Annuity market under the spotlight

Natanje Holt

Natanje Holt

The first Sunday Telegraph of 2014 carried an extensive piece based on an interview with the Pensions Minister Mr Steve Webb’s highlighting his proposals for reform of the annuities market

Mr Webb made a number of suggestions for reform as follows:

1. Annuitants must be able to ‘shop around’ for a better annuity deal every few years much like consumers do for a mortgage

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2. The market need to provide more transparency around charges

3. Pensioners with health conditions or those who have worked in risky industries need to be given help to get better annuity deals

4. We need a new system of ‘collective pensions’ in which millions of private pensioners would keep their savings invested in the same mega fund while they were working so that their money grows with their investments

5. More people will have ‘mixed pension arrangements’, with some annual income through an annuity and the rest through their savings invested.

What’s interesting about all these reforms (except #4 which forms part of Mr Webb’s Defined Ambition DC workplace scheme proposals), is that the market already caters for them. Take #1 ‘shopping around’. It is already possible to select a Fixed Term Annuity for say five years and then review your position after an agreed period and select another annuity, or go down a different route, into income drawdown for example. But Fixed Term Annuities aren’t particularly popular because they don’t offer the best annuity rates in the market. As Craig Palfrey of YourMoney.com points out annuities are an insurance product. As the risk of a customer cashing in the plan early rises, then the annuity rate which insurers will be prepared to offer falls. It is simple economics based on actuarial calculations.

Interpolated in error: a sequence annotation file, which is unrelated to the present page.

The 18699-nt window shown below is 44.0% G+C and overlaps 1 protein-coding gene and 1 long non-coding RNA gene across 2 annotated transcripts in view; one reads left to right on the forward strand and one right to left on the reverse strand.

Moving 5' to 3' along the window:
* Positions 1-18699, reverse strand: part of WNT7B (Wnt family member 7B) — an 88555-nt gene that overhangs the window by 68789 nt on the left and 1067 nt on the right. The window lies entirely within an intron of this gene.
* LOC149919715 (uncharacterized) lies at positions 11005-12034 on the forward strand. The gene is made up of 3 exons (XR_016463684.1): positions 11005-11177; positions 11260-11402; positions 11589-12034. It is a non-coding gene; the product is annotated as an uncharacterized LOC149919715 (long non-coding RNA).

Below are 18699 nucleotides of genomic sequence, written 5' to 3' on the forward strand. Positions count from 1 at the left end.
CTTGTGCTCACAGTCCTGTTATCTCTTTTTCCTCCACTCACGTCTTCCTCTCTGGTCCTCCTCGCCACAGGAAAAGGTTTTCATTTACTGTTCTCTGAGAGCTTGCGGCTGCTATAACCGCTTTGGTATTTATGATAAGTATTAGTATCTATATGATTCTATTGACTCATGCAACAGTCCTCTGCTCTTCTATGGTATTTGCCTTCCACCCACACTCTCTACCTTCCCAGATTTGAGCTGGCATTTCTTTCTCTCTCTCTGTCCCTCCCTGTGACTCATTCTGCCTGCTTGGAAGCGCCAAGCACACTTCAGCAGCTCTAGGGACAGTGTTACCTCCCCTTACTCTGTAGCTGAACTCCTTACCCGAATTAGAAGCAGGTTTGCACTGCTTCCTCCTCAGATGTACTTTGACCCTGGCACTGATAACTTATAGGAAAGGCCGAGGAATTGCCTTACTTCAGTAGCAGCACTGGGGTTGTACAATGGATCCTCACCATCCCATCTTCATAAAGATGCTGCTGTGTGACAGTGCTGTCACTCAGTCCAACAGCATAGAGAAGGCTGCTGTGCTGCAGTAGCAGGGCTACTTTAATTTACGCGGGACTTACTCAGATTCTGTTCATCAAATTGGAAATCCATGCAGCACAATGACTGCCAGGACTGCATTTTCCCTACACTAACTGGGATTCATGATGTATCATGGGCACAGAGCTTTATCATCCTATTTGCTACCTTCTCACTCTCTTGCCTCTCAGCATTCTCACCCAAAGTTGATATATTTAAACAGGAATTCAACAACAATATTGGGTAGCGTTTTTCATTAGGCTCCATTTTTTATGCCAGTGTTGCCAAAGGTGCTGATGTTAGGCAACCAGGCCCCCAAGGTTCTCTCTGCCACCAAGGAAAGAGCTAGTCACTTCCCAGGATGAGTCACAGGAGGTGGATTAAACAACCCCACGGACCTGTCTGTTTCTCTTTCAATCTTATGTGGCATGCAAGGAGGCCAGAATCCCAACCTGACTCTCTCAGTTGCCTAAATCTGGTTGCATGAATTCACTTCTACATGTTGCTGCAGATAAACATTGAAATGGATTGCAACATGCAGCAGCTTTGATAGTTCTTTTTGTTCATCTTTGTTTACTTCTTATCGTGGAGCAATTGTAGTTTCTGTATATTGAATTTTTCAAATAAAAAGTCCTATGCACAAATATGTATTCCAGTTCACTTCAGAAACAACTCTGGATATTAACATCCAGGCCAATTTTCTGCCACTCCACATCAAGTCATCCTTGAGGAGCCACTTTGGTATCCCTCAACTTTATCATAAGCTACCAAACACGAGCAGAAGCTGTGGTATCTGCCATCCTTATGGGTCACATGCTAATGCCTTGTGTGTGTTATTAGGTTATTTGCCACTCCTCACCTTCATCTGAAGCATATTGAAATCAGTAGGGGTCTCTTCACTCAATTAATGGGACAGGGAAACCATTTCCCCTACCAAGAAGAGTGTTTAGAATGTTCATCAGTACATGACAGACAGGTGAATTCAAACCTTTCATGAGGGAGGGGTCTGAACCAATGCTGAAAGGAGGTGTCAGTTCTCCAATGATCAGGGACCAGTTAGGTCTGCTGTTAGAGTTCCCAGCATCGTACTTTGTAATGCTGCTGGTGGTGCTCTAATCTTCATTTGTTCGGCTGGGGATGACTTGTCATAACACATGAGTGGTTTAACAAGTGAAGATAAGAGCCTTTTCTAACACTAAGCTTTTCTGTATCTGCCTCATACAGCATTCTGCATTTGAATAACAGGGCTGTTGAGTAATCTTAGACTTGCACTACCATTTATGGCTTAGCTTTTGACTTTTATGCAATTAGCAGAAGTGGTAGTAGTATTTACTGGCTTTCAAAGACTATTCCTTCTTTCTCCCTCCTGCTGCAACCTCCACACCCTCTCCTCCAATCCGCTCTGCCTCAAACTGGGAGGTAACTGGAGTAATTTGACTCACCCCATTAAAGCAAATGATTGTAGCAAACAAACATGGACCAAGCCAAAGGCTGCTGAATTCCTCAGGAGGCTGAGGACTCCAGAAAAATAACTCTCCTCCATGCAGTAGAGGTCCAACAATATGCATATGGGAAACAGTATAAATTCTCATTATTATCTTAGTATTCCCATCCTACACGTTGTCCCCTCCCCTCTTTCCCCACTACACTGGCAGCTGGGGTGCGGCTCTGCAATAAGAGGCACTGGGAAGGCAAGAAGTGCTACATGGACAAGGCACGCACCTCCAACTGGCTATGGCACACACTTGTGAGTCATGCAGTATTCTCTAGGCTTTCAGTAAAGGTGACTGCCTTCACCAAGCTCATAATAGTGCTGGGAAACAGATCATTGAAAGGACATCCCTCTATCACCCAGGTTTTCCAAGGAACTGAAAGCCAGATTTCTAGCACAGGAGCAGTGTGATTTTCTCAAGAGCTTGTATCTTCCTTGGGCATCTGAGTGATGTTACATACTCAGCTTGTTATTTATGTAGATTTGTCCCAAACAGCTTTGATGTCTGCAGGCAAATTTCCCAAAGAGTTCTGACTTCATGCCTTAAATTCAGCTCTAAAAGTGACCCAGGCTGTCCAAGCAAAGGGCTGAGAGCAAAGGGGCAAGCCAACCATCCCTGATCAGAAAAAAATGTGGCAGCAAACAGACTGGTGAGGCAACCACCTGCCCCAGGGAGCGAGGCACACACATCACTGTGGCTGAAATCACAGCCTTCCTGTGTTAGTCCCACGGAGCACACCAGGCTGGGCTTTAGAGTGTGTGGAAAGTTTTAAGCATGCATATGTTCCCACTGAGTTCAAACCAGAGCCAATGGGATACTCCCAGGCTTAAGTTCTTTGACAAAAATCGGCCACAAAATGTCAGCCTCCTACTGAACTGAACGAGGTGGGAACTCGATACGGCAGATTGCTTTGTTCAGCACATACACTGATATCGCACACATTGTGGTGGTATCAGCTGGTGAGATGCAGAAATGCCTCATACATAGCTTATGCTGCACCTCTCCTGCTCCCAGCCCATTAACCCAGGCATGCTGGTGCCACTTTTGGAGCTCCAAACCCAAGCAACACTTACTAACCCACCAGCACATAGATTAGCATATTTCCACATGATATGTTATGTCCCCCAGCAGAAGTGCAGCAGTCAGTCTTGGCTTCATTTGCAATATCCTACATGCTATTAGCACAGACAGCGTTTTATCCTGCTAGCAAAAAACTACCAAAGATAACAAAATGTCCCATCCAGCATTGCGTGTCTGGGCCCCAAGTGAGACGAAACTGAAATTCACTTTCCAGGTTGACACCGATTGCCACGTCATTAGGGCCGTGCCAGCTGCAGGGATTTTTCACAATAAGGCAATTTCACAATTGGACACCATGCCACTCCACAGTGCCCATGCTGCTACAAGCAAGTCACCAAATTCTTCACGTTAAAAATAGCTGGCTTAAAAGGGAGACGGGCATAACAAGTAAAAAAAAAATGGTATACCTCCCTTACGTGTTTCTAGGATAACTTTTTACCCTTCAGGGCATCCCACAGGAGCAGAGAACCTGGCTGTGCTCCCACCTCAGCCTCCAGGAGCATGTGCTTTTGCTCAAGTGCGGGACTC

No, most pensioners are better off buying an annuity from the open market having discussed the matter with an adviser. The real problem today is less than half of the 400,000 buying an annuity each year are using the Open Market Option. Probably even fewer are getting any financial advice at all. All people buying an annuity need to be persuaded to look at all their at-retirement options – enhanced annuity, fixed term annuity, or drawing income from a mixture of sources: income drawdown, annuity, other savings, even equity release in a minority of cases. They may even choose to phase their retirement – reducing working hours before finishing working completely. Financial planning is crucial at this time to get it right.

Having spoken to a few IFAs that answered our 2014 Pensions Predictions survey; it is clear that the real issue around annuity purchase is persuading more customers to invest in good financial advice which ensures they find the best retirement income solution for them (including the right annuity for the individual’s retirement needs).

One IFA I spoke to explained that one of the central issues today re annuities is that those retiring with workplace pension schemes may never have had independent financial advice before and are now scared of the upfront charges that may come with OMO annuity selection post-RDR.